Beliefnet
Movies are the dreams of our culture. Both dreams and movies unspool vivid images into our brains while we restore ourselves in the dark. Both play with time, telling their stories in flashbacks, flash-forwards, dissolves, quick cuts, fade-ins and fade-outs. Both emerge out of the dark and entrance us, engrossing us completely in other times and other worlds. As in dreams, in movies we live vicariously.

"Talking about dreams is like talking about movies," said master filmmaker Federico Fellini, "The cinema uses the language of dreams; years can pass in a second and you can hop from one place to another. It's a language made of images. And in the real cinema, every object and every light means something, as in a dream."

Fellini was so taken with the fundamental similarities between the mechanics of dreams and films that, after studying the pioneering psychoanalyst Carl G. Jung's essay "On Synchronicity," he met regularly with Rome's most distinguished Jungian analyst, Dr. Ernest Bernhard, and kept a meticulous dream journal that had a great influence on his films.

Jung was no less taken with movies. "The cinema," he wrote, "makes it possible to experience without danger all the excitement, passion and desirousness which must be repressed in a humanitarian ordering of life."

Below the surface of our awareness, Jung taught, lies an accumulation of attitudes, beliefs, values, mindsets, and accepted "wisdom" that is common to everyone in our society, and our world. Jung pictured all of this human experience draining into what he called the Collective Unconscious, just as a continent's streams and rivers drain into a great body of water. Out of the Collective Unconscious arise archetypes-characters that typify humanity and scenarios that summarize the history of our species.

As a summer of action movies and comedies winds down, we moviegoers can feel as if we are bobbing on a great lake of images and sounds, formula plots and swoony leading men and ladies. They are our archetypes.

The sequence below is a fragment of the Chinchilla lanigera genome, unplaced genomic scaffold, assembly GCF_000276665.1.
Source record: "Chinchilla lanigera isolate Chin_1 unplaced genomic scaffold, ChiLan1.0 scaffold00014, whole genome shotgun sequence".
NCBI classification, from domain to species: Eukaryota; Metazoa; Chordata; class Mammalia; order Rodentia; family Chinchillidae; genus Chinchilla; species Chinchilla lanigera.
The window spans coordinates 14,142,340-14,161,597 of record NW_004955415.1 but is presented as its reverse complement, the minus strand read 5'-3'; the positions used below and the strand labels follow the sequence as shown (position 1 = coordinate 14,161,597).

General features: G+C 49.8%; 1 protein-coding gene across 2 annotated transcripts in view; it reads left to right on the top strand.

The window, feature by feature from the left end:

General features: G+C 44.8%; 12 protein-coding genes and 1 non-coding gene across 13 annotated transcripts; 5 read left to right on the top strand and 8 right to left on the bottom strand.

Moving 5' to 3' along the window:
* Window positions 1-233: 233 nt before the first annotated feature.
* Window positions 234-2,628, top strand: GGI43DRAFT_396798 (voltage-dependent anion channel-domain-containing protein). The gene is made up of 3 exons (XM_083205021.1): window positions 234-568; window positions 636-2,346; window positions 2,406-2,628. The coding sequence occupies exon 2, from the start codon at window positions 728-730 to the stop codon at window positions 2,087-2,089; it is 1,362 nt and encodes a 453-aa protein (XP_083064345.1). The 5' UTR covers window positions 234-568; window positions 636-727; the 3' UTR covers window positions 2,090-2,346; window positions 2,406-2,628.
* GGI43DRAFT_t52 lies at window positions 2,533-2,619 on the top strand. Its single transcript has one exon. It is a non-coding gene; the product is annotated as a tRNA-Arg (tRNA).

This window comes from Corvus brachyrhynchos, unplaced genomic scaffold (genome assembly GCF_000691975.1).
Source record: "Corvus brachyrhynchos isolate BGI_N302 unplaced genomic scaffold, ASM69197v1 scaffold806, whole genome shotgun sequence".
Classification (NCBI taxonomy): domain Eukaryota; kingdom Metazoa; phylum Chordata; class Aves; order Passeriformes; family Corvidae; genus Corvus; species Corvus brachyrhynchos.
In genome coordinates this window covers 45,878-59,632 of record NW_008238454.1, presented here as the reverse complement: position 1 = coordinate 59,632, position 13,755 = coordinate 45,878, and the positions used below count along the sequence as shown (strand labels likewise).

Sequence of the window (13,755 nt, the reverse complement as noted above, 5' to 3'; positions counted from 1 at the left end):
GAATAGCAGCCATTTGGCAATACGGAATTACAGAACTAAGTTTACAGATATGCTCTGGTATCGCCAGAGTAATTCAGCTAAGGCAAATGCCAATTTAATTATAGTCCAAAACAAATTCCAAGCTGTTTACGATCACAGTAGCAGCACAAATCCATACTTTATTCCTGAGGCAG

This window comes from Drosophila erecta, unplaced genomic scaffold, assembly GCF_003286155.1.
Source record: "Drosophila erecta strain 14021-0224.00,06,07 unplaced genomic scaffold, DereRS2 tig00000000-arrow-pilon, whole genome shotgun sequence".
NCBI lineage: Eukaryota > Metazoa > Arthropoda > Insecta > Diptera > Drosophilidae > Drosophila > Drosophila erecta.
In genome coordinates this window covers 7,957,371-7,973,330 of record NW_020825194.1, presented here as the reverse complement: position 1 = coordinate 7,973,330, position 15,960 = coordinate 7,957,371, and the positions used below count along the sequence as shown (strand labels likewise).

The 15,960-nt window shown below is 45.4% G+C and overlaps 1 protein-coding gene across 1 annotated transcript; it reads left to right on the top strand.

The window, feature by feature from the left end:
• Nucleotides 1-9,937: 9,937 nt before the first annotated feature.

The kinship between films and dream studies is partly a matter of history. Freud published his "Interpretation of Dreams," the first clinical examination of the subject, just four years after the Lumiere Brothers' first public exhibition of movies in Paris in 1896. By the time Jung's "On the Psychology of the Unconscious" appeared a decade later, D.W. Griffith's landmark "The Birth of a Nation" had already created the blockbuster, propelling movies to their central place in popular culture. It's little wonder these cradle mates share ideas and even terminology. Jung spoke about amplification, the shadow, projection, and the persona. Hollywood was nicknamed "the dream factory."

But the connection is more than chronological. Movies allow us to examine our culture the way a psychoanalyst uses dreams as a key to personality. Showing at the multiplex is what we really believe about the grand metaphysical issues that animate our material and spiritual lives--life, death, the afterlife, our human destiny, and God.

We need not look to deeply metaphysical films to tap into our dreamlife; quite the opposite. Since we're seeking a collective unconscious, blockbusters yield the purest information, since movies that make the most money are the ones that connect with something deep down. The huge moneymakers represent our common denominator, and therefore say the most about what is hanging out -- and hiding out -- in the human psyche.

We also need to suspend our critical facultiies. The usual thumbs-up, thumbs-down approach doesn't help us here. Art has little or nothing to do with a movie's usefulness as a shared cultural dream. Popularity, market saturation, merchandizing opportunities, and box office stats are everything.

For instance, let's examine the top-grossing movie of all time: Titanic, which has earned $1.8 billion since its release in 1997 (so far). Set at the end of empire and economic expansion, the popularity of "Titanic" signals our fear that our present age is passing, threatened by external forces and by shifts deep inside us.. In "Independence Day," still 19th on the all-time money list after eight years, the old order was threatened by aliens from outer space. The next year, "Armageddon" (No. 55) showed earth earmarked for annihilation by an asteroid.

Alien invasion is even at the heart of "Titanic." Remember the moment in when the sharp point of the iceberg pierces the hull of the 'indestructible'ocean liner? Think of that image juxtaposed with the now iconic video pictures of planes puncturing the walls of the World Trade Center. It was as if the movie had dreamed this defining event of our time, predicting it four years before it happened.

More recently, the agent of change has become a natural event, albeit one we are helping to bring on ourselves, as this year's "The Day After Tomorrow." Whatever births our new eposch, we seem to be convinced that, whatever is bringing it on, the coming of the new age will be accompanied by bloodshed and large-scale destruction.

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